Spotify Intros Its Own Voice Assistant for Popular Music App

Audio streaming service Spotify unveiled a voice assistant with the wake phrase “Hey Spotify” on Android and iOS. Unlike other voice assistants, the app must be open to work; it will play a song, pull up a playlist and tune into a radio station as well as skip and pause. App researcher Jane Manchun Wong reported that the mobile version of the feature has been in the works for at least a year. It is enabled via the “settings” button in the Spotify app where the user turns on “voice interactions.” Spotify is now facing privacy questions. Continue reading Spotify Intros Its Own Voice Assistant for Popular Music App

Supreme Court: Google Engaged in Fair Use of Java Code

In a 6-2 ruling, the U.S. Supreme Court took Google’s side in a copyright battle with Oracle over the former’s use of Java APIs in its Android operating system. Oracle, which had purchased Java in 2010 when it bought Sun Microsystems, sought billions of dollars in damages for what it claimed was copyright infringement. Google argued that free access to the Java software interfaces was important to innovation. Writing for the majority, Justice Stephen Breyer said that Google made “fair use” of the Java code. Continue reading Supreme Court: Google Engaged in Fair Use of Java Code

Spotify, LinkedIn, Facebook to Compete in Live Audio Space

Spotify acquired Clubhouse rival Betty Labs, which produces live sports audio app Locker Room, for an undisclosed amount of money. Although Locker Room will stay live in the App Store, Spotify will rebrand it with a new name and broaden its focus to include music and culture as well as sports. In addition to the iOS version, Spotify will eventually add an Android version. LinkedIn and Facebook are also developing live audio features as the trend continues to gain traction. These apps would compete with existing platforms Clubhouse, Twitter Spaces and Discord. Continue reading Spotify, LinkedIn, Facebook to Compete in Live Audio Space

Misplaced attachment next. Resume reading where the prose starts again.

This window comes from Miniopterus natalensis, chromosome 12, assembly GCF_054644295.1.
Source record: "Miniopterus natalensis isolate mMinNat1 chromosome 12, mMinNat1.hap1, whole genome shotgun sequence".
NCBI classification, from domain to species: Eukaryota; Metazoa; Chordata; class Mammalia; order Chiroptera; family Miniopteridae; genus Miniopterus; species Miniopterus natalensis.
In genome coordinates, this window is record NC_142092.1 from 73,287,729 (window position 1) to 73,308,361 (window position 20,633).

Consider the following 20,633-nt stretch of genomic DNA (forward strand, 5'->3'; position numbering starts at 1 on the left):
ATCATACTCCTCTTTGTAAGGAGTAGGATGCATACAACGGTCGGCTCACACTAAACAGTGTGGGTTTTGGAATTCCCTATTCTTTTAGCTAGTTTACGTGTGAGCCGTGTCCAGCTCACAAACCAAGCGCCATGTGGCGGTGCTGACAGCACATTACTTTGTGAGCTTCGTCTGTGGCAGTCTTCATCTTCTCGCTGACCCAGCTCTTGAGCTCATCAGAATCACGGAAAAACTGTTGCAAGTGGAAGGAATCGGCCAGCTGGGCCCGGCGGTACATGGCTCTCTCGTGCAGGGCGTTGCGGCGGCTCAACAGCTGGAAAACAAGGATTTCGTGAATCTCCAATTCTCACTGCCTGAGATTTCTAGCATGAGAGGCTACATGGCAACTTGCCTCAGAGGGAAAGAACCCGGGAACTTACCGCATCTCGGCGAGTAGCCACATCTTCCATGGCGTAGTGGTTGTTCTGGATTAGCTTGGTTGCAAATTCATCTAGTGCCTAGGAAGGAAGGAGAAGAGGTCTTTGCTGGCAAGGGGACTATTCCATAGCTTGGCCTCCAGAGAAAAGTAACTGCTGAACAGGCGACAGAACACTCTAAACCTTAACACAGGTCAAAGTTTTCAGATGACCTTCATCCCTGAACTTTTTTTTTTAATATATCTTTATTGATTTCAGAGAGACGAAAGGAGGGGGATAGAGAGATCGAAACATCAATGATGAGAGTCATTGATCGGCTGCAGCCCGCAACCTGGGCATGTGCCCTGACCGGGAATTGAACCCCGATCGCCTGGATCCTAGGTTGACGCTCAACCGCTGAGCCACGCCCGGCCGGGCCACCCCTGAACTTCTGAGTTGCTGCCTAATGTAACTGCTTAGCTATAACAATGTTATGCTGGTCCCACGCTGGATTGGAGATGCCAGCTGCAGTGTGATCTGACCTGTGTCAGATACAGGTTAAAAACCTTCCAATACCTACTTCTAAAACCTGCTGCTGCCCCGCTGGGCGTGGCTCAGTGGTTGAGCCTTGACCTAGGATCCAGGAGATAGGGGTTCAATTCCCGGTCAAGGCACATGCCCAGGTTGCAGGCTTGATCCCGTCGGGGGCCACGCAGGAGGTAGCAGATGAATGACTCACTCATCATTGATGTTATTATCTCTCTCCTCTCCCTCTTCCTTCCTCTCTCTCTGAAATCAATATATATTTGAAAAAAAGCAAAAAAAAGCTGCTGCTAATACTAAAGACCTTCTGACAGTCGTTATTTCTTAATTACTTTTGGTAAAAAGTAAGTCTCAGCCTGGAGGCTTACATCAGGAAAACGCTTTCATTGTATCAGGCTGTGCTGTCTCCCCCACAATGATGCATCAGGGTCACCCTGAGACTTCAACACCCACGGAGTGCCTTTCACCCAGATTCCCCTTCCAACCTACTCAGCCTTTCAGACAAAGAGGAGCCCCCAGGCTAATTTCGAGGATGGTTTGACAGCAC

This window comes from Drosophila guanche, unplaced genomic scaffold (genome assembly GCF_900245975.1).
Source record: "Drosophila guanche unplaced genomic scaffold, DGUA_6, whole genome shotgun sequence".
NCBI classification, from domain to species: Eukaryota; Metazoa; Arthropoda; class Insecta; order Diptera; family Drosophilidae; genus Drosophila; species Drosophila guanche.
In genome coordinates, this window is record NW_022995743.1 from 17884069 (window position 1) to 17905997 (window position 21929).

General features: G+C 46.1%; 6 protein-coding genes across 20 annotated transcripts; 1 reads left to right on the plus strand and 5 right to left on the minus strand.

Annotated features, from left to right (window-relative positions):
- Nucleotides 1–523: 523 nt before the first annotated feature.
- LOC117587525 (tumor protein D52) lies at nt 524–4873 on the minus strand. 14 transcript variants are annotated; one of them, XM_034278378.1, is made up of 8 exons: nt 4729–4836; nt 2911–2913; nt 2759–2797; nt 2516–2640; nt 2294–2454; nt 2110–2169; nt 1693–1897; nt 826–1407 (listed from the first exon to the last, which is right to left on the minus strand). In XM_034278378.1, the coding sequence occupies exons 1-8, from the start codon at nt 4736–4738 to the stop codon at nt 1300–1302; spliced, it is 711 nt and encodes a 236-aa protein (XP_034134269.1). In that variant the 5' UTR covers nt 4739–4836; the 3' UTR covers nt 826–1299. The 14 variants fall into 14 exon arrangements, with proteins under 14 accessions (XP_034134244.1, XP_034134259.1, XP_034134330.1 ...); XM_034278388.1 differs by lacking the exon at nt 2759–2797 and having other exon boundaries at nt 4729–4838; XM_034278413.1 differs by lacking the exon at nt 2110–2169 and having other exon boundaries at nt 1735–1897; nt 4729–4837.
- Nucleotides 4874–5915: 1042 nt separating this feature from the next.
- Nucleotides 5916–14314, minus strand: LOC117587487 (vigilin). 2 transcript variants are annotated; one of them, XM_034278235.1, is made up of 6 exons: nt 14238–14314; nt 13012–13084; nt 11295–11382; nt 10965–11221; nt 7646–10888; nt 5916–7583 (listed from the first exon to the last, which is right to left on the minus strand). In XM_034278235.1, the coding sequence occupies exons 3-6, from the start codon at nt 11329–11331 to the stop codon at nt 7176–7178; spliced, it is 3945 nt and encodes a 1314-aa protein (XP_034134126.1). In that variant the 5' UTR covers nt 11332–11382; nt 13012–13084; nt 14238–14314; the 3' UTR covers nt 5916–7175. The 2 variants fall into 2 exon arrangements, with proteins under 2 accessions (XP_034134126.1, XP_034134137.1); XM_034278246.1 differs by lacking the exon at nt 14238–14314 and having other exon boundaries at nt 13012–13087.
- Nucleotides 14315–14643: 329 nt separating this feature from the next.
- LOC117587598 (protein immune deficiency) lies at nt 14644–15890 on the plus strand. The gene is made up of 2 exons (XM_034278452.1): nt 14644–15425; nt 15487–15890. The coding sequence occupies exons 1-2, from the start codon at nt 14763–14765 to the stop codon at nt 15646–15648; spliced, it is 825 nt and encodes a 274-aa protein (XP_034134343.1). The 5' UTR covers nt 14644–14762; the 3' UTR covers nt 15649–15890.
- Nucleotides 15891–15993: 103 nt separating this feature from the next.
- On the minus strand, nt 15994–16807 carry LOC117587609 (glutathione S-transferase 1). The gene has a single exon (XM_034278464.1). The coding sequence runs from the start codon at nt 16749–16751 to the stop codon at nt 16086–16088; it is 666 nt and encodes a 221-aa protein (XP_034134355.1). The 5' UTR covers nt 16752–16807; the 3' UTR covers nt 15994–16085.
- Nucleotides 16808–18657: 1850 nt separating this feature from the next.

T-Mobile Swaps TVision for Its Partner Google’s YouTube TV

Five months ago, T-Mobile debuted its TVision streaming service. Now, the company explains that its three live channel bundles — Live, Live Plus and Live Zone — will end April 29th. That’s due to its new partnership with Google and YouTube, in which YouTube TV will “now fill the role of its live TV solution.” Customers who subscribed to one of the TVision Live packages will get one free month of YouTube TV, and all T-Mobile subscribers can save $10 on the YouTube TV monthly rate of $64.99 and get three free months of YouTube Premium. Continue reading T-Mobile Swaps TVision for Its Partner Google’s YouTube TV

Google Alliance to Speed Up Launch of Digital Wallets, Keys

Google recently formed the Android Ready SE Alliance with the goal of enabling the speedier distribution of Secure Element (SE) technology for digital wallets and digital car and home keys among other products. In Google’s Pixel phones, the SE is a Titan M chip which, separate from the phone’s processor, stores encryption keys and validates the operating system. The Android Ready SE Alliance’s device manufacturers and SE sellers hope to speed up the timeline to bring a variety of these digital products to market.

Continue reading Google Alliance to Speed Up Launch of Digital Wallets, Keys

New Report Finds TikTok Does Not Pose a U.S. Security Risk